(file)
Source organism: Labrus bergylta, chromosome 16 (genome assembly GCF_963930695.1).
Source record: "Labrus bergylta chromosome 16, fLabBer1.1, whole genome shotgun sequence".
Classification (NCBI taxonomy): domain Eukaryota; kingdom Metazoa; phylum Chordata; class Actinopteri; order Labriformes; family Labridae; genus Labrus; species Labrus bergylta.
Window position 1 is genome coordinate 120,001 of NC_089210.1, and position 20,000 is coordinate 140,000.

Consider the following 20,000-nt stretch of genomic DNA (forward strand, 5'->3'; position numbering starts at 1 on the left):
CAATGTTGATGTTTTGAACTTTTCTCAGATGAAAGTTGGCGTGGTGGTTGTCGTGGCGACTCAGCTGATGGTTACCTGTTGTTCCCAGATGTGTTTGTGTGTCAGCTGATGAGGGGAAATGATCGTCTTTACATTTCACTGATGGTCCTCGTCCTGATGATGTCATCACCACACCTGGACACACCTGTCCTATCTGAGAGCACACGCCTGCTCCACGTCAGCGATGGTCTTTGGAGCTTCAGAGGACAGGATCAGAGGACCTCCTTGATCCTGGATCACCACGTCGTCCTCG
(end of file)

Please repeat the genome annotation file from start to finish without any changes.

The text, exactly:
Source organism: Labrus bergylta, chromosome 16 (genome assembly GCF_963930695.1).
Source record: "Labrus bergylta chromosome 16, fLabBer1.1, whole genome shotgun sequence".
Classification (NCBI taxonomy): domain Eukaryota; kingdom Metazoa; phylum Chordata; class Actinopteri; order Labriformes; family Labridae; genus Labrus; species Labrus bergylta.
Window position 1 is genome coordinate 120,001 of NC_089210.1, and position 20,000 is coordinate 140,000.

Consider the following 20,000-nt stretch of genomic DNA (forward strand, 5'->3'; position numbering starts at 1 on the left):
CAATGTTGATGTTTTGAACTTTTCTCAGATGAAAGTTGGCGTGGTGGTTGTCGTGGCGACTCAGCTGATGGTTACCTGTTGTTCCCAGATGTGTTTGTGTGTCAGCTGATGAGGGGAAATGATCGTCTTTACATTTCACTGATGGTCCTCGTCCTGATGATGTCATCACCACACCTGGACACACCTGTCCTATCTGAGAGCACACGCCTGCTCCACGTCAGCGATGGTCTTTGGAGCTTCAGAGGACAGGATCAGAGGACCTCCTTGATCCTGGATCACCACGTCGTCCTCG